DM: Yes, there are. We're still working on our white paper on the topic, but I can outline it in general terms. If you're a major producer, the new Mexican tax is going to cut into the bottom line, but major producers will be able to adjust to still make a profit. For a mid-tier company, it could have more of an effect because the margins are less. But in the junior sector, after this tax is paid, it's going to be touch and go in many cases. The smaller companies that have very little margin or would need to be producing for a few years to become profitable are not going to be able to start as easily because their breakeven analysis is pushed out farther. So, basically, if a company is currently producing with wide margins, it will be OK. But companies just getting started or very small producers are going to have a tougher time.
TGR: Do you see this mining tax as a permanent thing or will the government see the error of its ways and rescind it?
DM: I really don't know. There may be too much political pressure to take it back in the short term. It might be altered somewhat, but I don't think it will come off entirely.
TGR: We've had a lot of debate among some of our experts about the ideal ratio between gold and silver. If gold goes to $2,000/oz in 2014, do you believe silver will follow based on a specific ratio or do you see them working independently?
DM: I have studied this issue as much as anyone other than The Moneychanger author Franklin Sanders. A 45-foot long historic silver chart covering the last 4,500 years, where each foot would be 100 years, shows that only in the last 19 inches the silver-gold ratio would be above 16:1. The 4,400 years before that, it would be less than 16:1! So, from a long-term perspective it means silver is undervalued to gold. Yet, let us agree that for the current time frame it has much less meaning.
My point is that the ratio tells you which metal is doing better relative to each other. The ratio was 80:1 when the silver bull market started, and it's basically 60:1 now. That means as volatile as silver has been, from the start of the bull market, if investors put the same amount of dollars into gold or silver, they would be better off putting it into silver. I'm not advocating that. I think investors should own both gold and silver. But, overall, I believe silver's outperforming trend will continue.
Now Eric Sprott believes in the monetary classic ratio of 16:1 ratio and thinks the metal will eventually return to that level. I think the ratio will at least test where we've already been in this bull market, and that's about a 35:1 ratio. We've already been there very, very briefly when silver did its big magic jump from $19/oz to $48/oz in 2011. In the meantime, we're looking at more volatility.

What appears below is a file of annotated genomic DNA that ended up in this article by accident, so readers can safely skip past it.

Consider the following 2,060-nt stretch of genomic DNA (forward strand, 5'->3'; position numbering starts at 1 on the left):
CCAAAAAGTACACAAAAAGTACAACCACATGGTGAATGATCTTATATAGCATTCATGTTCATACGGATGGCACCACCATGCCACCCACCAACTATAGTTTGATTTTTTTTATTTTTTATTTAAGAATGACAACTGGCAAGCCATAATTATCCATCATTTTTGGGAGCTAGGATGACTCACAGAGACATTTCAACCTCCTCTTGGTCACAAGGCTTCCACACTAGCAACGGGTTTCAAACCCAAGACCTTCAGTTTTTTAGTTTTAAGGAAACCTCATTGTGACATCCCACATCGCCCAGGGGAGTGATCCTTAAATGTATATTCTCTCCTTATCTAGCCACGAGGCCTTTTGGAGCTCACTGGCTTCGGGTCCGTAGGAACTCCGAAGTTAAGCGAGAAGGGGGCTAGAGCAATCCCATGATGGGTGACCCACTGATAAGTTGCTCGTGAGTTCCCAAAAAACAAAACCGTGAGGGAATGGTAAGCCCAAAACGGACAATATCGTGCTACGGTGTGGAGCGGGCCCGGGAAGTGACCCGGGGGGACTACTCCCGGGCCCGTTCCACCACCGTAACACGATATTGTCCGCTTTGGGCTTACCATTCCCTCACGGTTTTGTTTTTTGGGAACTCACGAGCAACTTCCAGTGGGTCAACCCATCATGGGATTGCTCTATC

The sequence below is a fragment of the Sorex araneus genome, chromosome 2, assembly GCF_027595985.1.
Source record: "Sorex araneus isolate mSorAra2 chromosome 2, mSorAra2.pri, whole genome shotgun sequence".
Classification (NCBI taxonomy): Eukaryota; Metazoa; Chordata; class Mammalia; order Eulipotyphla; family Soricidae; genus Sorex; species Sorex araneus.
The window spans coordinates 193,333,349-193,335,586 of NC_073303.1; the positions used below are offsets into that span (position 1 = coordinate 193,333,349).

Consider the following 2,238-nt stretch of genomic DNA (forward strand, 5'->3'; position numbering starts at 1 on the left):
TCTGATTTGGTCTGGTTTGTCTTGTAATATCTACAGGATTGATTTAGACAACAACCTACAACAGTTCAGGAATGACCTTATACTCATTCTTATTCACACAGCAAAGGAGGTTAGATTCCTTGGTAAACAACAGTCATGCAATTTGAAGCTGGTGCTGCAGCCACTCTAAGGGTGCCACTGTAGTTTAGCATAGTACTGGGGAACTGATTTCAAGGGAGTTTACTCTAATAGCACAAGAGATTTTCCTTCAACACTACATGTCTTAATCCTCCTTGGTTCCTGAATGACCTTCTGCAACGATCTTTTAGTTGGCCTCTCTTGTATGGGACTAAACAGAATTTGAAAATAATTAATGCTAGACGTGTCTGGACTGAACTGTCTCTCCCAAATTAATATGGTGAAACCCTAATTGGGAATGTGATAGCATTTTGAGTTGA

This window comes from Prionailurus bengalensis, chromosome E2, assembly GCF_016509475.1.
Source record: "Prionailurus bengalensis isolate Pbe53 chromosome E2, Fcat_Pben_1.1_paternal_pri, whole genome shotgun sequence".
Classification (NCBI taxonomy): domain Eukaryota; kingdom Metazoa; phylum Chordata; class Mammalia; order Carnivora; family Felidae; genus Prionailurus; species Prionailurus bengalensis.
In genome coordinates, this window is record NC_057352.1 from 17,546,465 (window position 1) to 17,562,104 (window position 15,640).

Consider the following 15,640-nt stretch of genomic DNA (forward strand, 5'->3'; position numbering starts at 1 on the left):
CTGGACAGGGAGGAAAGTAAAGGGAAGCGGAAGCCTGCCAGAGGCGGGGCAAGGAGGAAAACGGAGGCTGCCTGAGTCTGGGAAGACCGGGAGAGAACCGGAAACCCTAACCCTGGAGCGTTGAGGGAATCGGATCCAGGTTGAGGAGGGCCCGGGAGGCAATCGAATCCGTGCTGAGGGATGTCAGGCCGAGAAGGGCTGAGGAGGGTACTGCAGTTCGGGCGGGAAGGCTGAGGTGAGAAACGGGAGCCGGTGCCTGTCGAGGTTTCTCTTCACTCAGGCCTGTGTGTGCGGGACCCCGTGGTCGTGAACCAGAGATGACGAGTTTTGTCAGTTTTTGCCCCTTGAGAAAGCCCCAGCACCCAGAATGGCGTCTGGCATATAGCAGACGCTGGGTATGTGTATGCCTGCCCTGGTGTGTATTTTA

TGR: What message did you give people at the Cambridge House Investment conference in Vancouver?
DM: The bull market is not over and it's normal in these secular bull markets to shake off some bulls and reach the status that we are currently at where the sentiment is very low. There is a lot of distrust and a lot of people are questioning whether they should be in the sector. Those are signs that the bottom is in. Now is the time, for those not in the sector, to get in. For those already in, either hold what they have, add to their position or ride it out. A couple of years from now we're going to see much higher prices in the precious metals. Three or four years out, it may be overvalued in real terms, but that remains to be determined.
TGR: Thanks, David, for your insights and time.
(Courtesy of The Gold Report)
David Morgan (Silver-Investor.com) is a widely recognized analyst in the precious metals industry; he consults for hedge funds, high net-worth investors, mining companies, depositories and bullion dealers. He is the publisher of The Morgan Report on precious metals, the author of Get the Skinny on Silver Investing, and a featured speaker at investment conferences in North America, Europe and Asia. You can receive a free 30 day trial subscription here http://www.silver-investor.com/joinfreelist.html